- Jewish Roots in Southern Soil A New History
In the introduction to the anthology Jewish Roots in Southern Soil: A New History editors Marcie Cohen Ferris and Mark Greenberg begin defensively: "For more than a century historians have wrestled with the question, why study southern Jewish history?" Such opening gambits are commonplace in studies of southern Jewry. Ferris and Greenberg respond with a familiar litany: Charleston hosted the nation's largest Jewish community in the early 1800s, and American Reform Judaism was born there; Jews served the Confederacy loyally; Jewish merchants helped create a New South. Today, Jewish numbers in the Sunbelt are burgeoning. After the publication of Eli Evans's pathbreaking The Provincials: A Personal History of Jews in the South and the founding of the Southern Jewish Historical Society in 1976 came waves of exhibits, archives, conferences, documentaries, local studies, regional societies, heritage museums, and a journal, Southern Jewish History. North Carolina, Emory, Virginia, and Duke universities have offered courses. The editors conclude, "The study of southern Jewish life has now come of age."
Ferris and Greenberg's subtitle, "A New History," describes their perspective as well as the book's chronology. Interest in southern Jewry rose in the 1960s and 1970s with the advent of social history—the writing of ethnic and regional minority voices into the American narrative. The thirteen contributors here include both young and established historians. The essays begin with the forty-one Jews who sailed to Savannah in 1733 and end with the hundreds of thousands in Miami today. The perspectives encompass race, feminism, folklore, religion, immigration, literature, demography, economics, and material culture. The essays tend to [End Page 107] be overviews, which condense the authors' dissertations or book-length studies. Certifying it all as kosher, Eli Evans provides the foreword.
One issue pervades the various approaches. In 1996 historian Mark Bauman argued in The Southerner as American: Jewish Style that the southern Jewish experience was a national rather than a uniquely regional story. He claimed that the experience of Dixie's Jews largely followed a familiar diaspora narrative of immigrant acculturation. To the contrary, Ferris and Greenberg see the southern Jewish experience as a "distinctive expression of American Jewish life," and Ferris opens her essay on "Dining in the Dixie Diaspora" by declaring, "I am a southerner."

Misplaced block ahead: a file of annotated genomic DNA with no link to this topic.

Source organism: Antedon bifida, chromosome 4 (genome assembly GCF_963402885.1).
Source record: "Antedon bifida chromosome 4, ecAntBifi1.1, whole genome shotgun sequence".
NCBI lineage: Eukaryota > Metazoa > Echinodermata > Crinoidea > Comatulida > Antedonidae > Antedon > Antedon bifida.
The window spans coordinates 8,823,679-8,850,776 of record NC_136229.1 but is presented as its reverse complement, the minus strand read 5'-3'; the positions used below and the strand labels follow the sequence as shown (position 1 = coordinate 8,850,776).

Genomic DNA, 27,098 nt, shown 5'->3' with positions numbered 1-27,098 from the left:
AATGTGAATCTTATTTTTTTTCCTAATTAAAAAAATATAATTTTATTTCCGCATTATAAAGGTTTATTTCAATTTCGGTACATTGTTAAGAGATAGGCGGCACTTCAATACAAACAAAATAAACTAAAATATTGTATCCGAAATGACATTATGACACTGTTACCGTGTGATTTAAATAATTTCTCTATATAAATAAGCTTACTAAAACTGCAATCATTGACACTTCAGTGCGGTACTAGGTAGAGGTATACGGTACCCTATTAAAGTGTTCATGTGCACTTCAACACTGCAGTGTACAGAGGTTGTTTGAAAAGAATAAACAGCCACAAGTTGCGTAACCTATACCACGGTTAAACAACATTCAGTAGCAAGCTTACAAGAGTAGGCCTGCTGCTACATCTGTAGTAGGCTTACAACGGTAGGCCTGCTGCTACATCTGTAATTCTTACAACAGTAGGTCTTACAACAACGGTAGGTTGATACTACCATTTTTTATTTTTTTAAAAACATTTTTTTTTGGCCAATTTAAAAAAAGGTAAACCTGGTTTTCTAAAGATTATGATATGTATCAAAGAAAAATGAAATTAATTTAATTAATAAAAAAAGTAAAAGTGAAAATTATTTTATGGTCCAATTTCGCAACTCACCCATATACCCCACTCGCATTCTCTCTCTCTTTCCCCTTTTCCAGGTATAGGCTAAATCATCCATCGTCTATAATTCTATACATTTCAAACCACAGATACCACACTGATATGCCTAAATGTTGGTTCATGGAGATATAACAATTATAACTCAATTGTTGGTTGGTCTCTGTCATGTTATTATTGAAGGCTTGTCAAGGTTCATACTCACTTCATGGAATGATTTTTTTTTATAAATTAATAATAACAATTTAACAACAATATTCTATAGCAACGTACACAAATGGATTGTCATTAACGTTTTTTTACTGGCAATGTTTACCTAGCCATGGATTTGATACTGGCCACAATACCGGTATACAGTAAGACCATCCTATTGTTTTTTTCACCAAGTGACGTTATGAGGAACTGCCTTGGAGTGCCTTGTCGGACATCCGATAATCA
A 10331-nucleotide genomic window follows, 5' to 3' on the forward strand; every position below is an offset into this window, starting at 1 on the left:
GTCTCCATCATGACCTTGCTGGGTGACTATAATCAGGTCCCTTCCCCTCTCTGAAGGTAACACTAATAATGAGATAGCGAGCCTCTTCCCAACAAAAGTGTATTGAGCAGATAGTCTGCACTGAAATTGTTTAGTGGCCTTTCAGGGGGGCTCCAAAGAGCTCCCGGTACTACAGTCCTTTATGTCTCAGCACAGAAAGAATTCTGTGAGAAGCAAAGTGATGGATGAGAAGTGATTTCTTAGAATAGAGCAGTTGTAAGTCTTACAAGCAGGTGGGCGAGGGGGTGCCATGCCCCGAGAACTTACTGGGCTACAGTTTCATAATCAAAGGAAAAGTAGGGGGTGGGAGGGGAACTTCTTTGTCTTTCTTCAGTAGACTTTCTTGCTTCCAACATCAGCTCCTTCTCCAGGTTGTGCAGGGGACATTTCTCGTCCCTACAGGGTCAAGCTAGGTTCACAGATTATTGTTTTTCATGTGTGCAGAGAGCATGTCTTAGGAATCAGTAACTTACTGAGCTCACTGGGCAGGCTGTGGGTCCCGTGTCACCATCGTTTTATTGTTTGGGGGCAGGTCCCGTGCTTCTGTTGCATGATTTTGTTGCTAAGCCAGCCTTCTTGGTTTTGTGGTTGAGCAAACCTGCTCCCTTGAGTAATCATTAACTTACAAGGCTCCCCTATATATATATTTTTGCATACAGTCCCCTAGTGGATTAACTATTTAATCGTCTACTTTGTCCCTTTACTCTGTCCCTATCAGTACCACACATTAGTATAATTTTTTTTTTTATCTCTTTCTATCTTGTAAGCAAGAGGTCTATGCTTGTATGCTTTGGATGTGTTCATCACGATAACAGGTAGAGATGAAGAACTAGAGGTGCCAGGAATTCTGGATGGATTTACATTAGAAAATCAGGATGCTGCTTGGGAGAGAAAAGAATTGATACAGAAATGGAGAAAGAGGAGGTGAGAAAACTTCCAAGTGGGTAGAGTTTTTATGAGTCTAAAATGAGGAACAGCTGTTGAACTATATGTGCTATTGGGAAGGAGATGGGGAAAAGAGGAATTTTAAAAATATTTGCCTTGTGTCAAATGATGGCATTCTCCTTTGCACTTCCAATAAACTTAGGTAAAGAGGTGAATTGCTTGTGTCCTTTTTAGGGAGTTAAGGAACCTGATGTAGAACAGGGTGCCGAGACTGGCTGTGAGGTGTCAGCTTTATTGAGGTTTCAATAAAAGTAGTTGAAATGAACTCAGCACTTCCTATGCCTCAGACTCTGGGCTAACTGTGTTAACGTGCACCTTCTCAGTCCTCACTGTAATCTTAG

Partisans will find ample evidence to support either position as well as efforts to transcend the debate. Hasia Diner sees peddling in a global context as a nearly universal Jewish trade, which lacks "a uniquely southern narrative." Emily Bingham describes the antebellum Mordecai family of North Carolina as children of the Enlightenment, and their blending of identities—familial, southern, Jewish, and American—was not a loss through assimilation but a "cultural evolution."
In contrast, Gary Zola argues for "the unique character of Jewish religious life in the American South." Tracing the religious histories of northern and southern synagogues from 1789 to the twentieth century, he observes that Newport, New York, and Philadelphia remained true to traditional Judaism while Savannah, Charleston, and Richmond evolved to Reform. Dale Rosengarten sees evidence in Jewish material culture that Jews integrated into elite southern society. Clive Webb also notes an "assimilationist impulse" in southern Jews that led them to behave cautiously during the Civil Rights era while northern Jews committed to the struggle.
Other essays point to permeable boundaries. Those first Savannah Jews, Greenberg notes, were a multinational mix of Germans and Portuguese who sailed from England. In Georgia Ashkenazi Jews shared a religion with Sephardic Jews, but they were closer in language and nationality to German-speaking Christians. Jennifer Stollman finds a distinctly female southern Jewish literary tradition, but the poetry that she cites suggests the writers owe more to Alexander Pope than to the rabbis. In their cuisine, Ferris observes that southern Jews both "merged" and "separated" their varying cultures. Bipolar does not begin to describe the disorder, ambiguity, or contradiction of southern Jewish identity.
The anthology is thorough if not exhaustive, and the essays invite...